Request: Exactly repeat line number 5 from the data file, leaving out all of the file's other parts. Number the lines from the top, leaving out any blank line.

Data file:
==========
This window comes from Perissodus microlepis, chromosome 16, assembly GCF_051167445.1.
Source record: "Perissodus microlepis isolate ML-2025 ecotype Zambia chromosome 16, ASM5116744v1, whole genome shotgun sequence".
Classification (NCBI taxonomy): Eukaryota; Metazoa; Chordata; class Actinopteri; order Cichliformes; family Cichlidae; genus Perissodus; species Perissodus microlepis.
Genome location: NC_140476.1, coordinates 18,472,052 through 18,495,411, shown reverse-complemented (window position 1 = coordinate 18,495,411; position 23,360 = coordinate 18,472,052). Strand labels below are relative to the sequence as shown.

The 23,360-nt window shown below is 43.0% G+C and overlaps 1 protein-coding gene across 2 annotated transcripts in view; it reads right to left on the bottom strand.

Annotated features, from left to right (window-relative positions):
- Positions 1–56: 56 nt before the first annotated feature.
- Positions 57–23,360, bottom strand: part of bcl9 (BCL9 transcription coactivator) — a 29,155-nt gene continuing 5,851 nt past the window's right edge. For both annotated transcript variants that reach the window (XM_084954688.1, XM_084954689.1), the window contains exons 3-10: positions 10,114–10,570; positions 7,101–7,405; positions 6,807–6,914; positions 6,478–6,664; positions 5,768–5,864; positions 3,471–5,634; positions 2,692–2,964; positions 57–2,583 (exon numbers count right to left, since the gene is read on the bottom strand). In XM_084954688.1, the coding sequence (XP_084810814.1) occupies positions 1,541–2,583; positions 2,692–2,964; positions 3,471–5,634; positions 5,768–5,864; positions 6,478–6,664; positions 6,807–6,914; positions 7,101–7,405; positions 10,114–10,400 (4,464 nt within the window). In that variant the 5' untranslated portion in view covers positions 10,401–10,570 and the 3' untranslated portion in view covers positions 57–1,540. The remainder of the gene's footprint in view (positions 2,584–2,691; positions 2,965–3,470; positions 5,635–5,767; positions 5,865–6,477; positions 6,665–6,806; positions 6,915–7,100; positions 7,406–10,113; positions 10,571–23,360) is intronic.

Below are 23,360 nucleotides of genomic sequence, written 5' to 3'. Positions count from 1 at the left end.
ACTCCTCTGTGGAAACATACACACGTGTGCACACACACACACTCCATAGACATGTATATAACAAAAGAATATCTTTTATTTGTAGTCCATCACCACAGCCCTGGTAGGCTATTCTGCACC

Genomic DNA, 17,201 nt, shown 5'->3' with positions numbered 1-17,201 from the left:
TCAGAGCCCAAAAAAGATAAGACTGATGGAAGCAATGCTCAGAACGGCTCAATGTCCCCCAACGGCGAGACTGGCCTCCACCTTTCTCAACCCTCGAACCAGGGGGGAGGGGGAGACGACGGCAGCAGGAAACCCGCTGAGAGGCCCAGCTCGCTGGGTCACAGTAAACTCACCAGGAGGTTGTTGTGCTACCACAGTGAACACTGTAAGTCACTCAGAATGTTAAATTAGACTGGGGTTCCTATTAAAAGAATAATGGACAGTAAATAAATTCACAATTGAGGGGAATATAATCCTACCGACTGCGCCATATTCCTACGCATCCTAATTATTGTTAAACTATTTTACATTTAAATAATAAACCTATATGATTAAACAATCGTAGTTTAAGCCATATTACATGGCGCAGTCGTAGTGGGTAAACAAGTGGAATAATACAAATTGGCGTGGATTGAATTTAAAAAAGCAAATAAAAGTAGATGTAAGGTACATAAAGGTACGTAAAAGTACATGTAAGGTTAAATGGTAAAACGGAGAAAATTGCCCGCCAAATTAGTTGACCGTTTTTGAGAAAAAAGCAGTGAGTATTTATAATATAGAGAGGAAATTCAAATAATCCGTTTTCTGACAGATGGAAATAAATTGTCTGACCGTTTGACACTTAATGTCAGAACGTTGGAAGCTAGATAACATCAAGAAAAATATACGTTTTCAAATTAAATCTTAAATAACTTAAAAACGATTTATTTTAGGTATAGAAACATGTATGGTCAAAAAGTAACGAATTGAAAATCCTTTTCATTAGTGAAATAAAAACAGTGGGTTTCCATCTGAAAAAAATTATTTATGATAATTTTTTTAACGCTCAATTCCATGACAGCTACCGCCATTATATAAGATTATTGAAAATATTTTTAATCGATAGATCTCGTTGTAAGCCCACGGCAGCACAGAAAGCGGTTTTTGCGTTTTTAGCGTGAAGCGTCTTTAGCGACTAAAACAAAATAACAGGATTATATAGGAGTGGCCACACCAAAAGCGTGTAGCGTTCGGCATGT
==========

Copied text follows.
The 23,360-nt window shown below is 43.0% G+C and overlaps 1 protein-coding gene across 2 annotated transcripts in view; it reads right to left on the bottom strand.